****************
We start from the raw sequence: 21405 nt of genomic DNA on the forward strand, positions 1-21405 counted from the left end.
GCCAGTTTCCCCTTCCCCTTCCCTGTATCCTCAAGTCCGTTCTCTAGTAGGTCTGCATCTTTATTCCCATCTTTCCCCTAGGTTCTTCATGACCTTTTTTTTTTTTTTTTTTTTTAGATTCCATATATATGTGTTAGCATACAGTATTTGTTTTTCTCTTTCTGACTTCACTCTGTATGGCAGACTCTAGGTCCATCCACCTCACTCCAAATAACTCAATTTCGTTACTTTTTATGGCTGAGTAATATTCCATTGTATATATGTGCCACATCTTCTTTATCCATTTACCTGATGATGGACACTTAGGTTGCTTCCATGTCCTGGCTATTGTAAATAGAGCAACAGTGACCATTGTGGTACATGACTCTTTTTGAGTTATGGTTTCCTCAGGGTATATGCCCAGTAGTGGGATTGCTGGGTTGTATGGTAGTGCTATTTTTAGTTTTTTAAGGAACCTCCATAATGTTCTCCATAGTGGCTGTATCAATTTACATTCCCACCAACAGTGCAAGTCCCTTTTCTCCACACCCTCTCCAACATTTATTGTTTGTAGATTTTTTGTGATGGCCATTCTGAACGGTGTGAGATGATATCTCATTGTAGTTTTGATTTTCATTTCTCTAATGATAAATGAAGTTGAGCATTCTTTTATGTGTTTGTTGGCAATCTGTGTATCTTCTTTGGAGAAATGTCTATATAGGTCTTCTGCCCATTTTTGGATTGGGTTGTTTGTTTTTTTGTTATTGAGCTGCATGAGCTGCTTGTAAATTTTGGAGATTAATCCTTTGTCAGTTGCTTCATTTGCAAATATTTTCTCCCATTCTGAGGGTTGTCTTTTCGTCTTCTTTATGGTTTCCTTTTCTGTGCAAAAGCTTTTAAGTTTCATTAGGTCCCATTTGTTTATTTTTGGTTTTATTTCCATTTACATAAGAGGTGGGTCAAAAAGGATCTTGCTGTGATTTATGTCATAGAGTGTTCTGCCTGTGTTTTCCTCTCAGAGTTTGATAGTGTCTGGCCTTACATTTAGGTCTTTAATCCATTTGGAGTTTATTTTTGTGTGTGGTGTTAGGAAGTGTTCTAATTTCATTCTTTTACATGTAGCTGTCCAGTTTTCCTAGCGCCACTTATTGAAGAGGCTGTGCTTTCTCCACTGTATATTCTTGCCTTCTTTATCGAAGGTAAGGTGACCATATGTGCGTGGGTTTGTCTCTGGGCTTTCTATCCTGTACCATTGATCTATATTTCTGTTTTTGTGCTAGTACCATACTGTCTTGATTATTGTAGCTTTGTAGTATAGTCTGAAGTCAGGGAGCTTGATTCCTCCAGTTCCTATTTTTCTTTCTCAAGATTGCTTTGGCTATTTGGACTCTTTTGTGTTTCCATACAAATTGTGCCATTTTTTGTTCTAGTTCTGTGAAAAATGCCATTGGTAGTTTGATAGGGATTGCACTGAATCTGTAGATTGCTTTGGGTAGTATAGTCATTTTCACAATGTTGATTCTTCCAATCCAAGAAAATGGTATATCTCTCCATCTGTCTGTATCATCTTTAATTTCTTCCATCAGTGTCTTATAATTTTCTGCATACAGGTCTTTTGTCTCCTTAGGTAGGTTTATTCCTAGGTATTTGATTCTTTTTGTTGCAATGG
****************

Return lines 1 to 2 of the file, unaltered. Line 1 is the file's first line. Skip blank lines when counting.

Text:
We start from the raw sequence: 21405 nt of genomic DNA on the forward strand, positions 1-21405 counted from the left end.
GCCAGTTTCCCCTTCCCCTTCCCTGTATCCTCAAGTCCGTTCTCTAGTAGGTCTGCATCTTTATTCCCATCTTTCCCCTAGGTTCTTCATGACCTTTTTTTTTTTTTTTTTTTTTAGATTCCATATATATGTGTTAGCATACAGTATTTGTTTTTCTCTTTCTGACTTCACTCTGTATGGCAGACTCTAGGTCCATCCACCTCACTCCAAATAACTCAATTTCGTTACTTTTTATGGCTGAGTAATATTCCATTGTATATATGTGCCACATCTTCTTTATCCATTTACCTGATGATGGACACTTAGGTTGCTTCCATGTCCTGGCTATTGTAAATAGAGCAACAGTGACCATTGTGGTACATGACTCTTTTTGAGTTATGGTTTCCTCAGGGTATATGCCCAGTAGTGGGATTGCTGGGTTGTATGGTAGTGCTATTTTTAGTTTTTTAAGGAACCTCCATAATGTTCTCCATAGTGGCTGTATCAATTTACATTCCCACCAACAGTGCAAGTCCCTTTTCTCCACACCCTCTCCAACATTTATTGTTTGTAGATTTTTTGTGATGGCCATTCTGAACGGTGTGAGATGATATCTCATTGTAGTTTTGATTTTCATTTCTCTAATGATAAATGAAGTTGAGCATTCTTTTATGTGTTTGTTGGCAATCTGTGTATCTTCTTTGGAGAAATGTCTATATAGGTCTTCTGCCCATTTTTGGATTGGGTTGTTTGTTTTTTTGTTATTGAGCTGCATGAGCTGCTTGTAAATTTTGGAGATTAATCCTTTGTCAGTTGCTTCATTTGCAAATATTTTCTCCCATTCTGAGGGTTGTCTTTTCGTCTTCTTTATGGTTTCCTTTTCTGTGCAAAAGCTTTTAAGTTTCATTAGGTCCCATTTGTTTATTTTTGGTTTTATTTCCATTTACATAAGAGGTGGGTCAAAAAGGATCTTGCTGTGATTTATGTCATAGAGTGTTCTGCCTGTGTTTTCCTCTCAGAGTTTGATAGTGTCTGGCCTTACATTTAGGTCTTTAATCCATTTGGAGTTTATTTTTGTGTGTGGTGTTAGGAAGTGTTCTAATTTCATTCTTTTACATGTAGCTGTCCAGTTTTCCTAGCGCCACTTATTGAAGAGGCTGTGCTTTCTCCACTGTATATTCTTGCCTTCTTTATCGAAGGTAAGGTGACCATATGTGCGTGGGTTTGTCTCTGGGCTTTCTATCCTGTACCATTGATCTATATTTCTGTTTTTGTGCTAGTACCATACTGTCTTGATTATTGTAGCTTTGTAGTATAGTCTGAAGTCAGGGAGCTTGATTCCTCCAGTTCCTATTTTTCTTTCTCAAGATTGCTTTGGCTATTTGGACTCTTTTGTGTTTCCATACAAATTGTGCCATTTTTTGTTCTAGTTCTGTGAAAAATGCCATTGGTAGTTTGATAGGGATTGCACTGAATCTGTAGATTGCTTTGGGTAGTATAGTCATTTTCACAATGTTGATTCTTCCAATCCAAGAAAATGGTATATCTCTCCATCTGTCTGTATCATCTTTAATTTCTTCCATCAGTGTCTTATAATTTTCTGCATACAGGTCTTTTGTCTCCTTAGGTAGGTTTATTCCTAGGTATTTGATTCTTTTTGTTGCAATGG